Pfizer CEO Albert Bourla on Wednesday reiterated his optimistic view that the company’s experimental coronavirus vaccine is a strong contender and may potentially cross key barriers on the way to the public by the fall.
“I think by the end of October we have a very good chance to know if the vaccine works or not,” Bourla said during a virtual panel discussion moderated by Fortune CEO Alan Murray.
Bourla emphasized that the vaccine, which is being jointly developed with the German biotech firm BioNTech, would have to be validated through Phase III clinical studies in order to establish safety and efficacy. However, Pfizer believes through its modeling that there’s a more than 60% chance the companies will know by the end of October whether or not it actually works.
“We’ve vaccinated a very large number of people either with the vaccine or the placebo, and then we let them live their lives,” Bourla said.
This is the essence of drug development, the randomized clinical trial that helps determine whether or not an experimental treatment actually has a significant effect. In the case of a pandemic, letting people live their lives will inevitably mean exposure to COVID—and, as Bourla put it, it’s critical to measure the difference in infection between study participants given the placebo versus those given the experimental vaccine.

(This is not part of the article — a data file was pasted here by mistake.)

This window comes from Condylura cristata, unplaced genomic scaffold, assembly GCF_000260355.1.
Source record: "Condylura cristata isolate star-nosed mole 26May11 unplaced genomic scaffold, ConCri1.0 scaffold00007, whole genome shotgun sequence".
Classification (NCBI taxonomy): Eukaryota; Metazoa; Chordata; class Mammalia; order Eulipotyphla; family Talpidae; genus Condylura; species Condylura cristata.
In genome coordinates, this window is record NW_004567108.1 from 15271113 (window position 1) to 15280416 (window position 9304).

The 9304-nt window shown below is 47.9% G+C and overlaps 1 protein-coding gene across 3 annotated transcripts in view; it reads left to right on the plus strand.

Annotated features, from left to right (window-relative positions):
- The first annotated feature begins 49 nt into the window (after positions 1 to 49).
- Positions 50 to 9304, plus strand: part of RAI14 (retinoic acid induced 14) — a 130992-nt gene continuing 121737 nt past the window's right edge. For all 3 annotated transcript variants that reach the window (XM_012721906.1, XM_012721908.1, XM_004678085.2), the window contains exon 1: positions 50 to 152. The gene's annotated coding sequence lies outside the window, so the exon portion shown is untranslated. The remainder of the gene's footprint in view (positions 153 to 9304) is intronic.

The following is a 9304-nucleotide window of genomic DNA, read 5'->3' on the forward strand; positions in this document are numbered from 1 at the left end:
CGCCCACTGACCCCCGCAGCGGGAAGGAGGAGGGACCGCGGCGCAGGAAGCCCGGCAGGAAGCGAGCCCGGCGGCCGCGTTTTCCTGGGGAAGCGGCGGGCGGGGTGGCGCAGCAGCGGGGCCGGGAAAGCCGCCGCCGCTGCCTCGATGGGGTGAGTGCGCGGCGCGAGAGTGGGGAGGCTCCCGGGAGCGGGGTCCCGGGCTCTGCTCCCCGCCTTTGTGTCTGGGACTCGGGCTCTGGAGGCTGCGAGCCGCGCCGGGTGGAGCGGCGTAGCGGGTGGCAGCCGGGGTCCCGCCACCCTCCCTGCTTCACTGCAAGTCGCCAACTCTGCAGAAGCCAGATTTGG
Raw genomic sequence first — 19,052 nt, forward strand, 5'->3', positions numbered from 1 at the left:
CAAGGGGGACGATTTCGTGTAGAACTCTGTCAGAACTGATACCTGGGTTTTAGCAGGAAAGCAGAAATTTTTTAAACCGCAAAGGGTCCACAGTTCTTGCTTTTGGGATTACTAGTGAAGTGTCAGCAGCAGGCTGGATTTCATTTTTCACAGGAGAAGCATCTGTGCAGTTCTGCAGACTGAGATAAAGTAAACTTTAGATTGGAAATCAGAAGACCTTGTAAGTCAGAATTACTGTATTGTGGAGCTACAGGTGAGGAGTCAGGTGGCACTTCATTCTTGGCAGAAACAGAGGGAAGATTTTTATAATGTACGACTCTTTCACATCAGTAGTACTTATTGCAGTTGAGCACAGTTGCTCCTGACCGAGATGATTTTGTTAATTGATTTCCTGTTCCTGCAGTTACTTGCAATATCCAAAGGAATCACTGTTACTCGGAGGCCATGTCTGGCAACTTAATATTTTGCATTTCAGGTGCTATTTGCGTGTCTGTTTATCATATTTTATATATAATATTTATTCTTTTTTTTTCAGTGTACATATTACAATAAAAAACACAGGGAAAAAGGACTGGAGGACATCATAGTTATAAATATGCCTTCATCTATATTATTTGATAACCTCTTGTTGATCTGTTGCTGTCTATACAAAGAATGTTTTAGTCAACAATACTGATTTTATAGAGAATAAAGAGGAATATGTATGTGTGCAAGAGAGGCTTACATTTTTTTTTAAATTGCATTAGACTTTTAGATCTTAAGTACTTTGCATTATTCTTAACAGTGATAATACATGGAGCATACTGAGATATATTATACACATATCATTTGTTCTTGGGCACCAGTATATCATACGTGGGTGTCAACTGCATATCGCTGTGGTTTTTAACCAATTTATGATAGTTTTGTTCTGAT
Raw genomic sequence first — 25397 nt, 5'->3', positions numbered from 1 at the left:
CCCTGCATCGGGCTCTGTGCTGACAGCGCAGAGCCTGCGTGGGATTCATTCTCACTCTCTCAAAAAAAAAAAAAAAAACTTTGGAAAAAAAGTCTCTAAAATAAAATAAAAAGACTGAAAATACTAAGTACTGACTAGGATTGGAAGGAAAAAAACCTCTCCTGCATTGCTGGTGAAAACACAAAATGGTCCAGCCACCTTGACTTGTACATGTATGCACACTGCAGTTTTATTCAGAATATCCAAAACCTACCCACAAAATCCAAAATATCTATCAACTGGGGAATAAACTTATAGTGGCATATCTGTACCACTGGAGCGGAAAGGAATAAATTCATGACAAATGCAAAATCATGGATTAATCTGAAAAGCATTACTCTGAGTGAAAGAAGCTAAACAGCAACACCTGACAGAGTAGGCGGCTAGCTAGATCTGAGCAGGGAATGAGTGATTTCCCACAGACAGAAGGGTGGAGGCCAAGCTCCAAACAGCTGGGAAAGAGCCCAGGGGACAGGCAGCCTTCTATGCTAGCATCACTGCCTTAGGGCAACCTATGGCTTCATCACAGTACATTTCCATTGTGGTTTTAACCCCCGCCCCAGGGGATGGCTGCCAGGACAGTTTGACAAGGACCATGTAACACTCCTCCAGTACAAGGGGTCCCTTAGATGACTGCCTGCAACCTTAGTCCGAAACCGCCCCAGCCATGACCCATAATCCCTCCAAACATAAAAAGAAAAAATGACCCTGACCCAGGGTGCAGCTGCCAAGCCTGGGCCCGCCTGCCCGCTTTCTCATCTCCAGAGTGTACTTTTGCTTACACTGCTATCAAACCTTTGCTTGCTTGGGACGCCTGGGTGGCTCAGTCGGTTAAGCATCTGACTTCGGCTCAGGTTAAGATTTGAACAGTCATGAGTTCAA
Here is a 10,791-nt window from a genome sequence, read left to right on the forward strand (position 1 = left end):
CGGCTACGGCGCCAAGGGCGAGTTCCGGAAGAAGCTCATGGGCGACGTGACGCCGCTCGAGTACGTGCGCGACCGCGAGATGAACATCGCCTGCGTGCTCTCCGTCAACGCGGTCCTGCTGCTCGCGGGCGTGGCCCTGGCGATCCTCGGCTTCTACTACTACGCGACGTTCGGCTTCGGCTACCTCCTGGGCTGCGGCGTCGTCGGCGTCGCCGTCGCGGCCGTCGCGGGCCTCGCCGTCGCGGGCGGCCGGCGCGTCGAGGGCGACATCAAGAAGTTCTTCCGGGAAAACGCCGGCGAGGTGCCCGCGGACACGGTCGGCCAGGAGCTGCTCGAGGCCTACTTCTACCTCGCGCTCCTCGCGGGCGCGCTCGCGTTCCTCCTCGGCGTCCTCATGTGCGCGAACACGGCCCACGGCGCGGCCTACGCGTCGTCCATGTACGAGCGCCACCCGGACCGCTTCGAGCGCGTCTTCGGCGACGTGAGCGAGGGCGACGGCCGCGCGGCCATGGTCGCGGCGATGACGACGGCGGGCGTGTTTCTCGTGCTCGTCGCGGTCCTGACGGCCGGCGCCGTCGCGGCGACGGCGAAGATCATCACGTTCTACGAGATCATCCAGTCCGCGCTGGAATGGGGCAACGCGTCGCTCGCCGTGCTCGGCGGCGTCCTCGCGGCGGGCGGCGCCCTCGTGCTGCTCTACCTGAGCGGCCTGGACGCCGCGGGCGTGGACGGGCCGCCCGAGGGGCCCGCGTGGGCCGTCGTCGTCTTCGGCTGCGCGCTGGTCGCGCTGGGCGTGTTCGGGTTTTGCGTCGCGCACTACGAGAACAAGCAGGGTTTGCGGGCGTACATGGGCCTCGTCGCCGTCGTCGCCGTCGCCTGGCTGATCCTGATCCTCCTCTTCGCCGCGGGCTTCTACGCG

“I’m very confident,” said Bourla. “Within a month we’ve had almost 26,000 people vaccinated.”
The theme of the Fortune session was purpose-driven business, and Bourla spoke to that as well. “Every time my team told me we’d have to wait till mid-2021, I’d tell them, ‘Go back and calculate how many more people would die if we don’t have something by this fall,’” he said.
And while Pfizer says it has no plans to put profits before patients during a global outbreak, and will base its pricing on maximal accessibility, Bourla still feels it will help the company in the long run: “Bringing a vaccine will be a breakthrough; I’m not a saint, but by doing good science, we’ll also be making money.”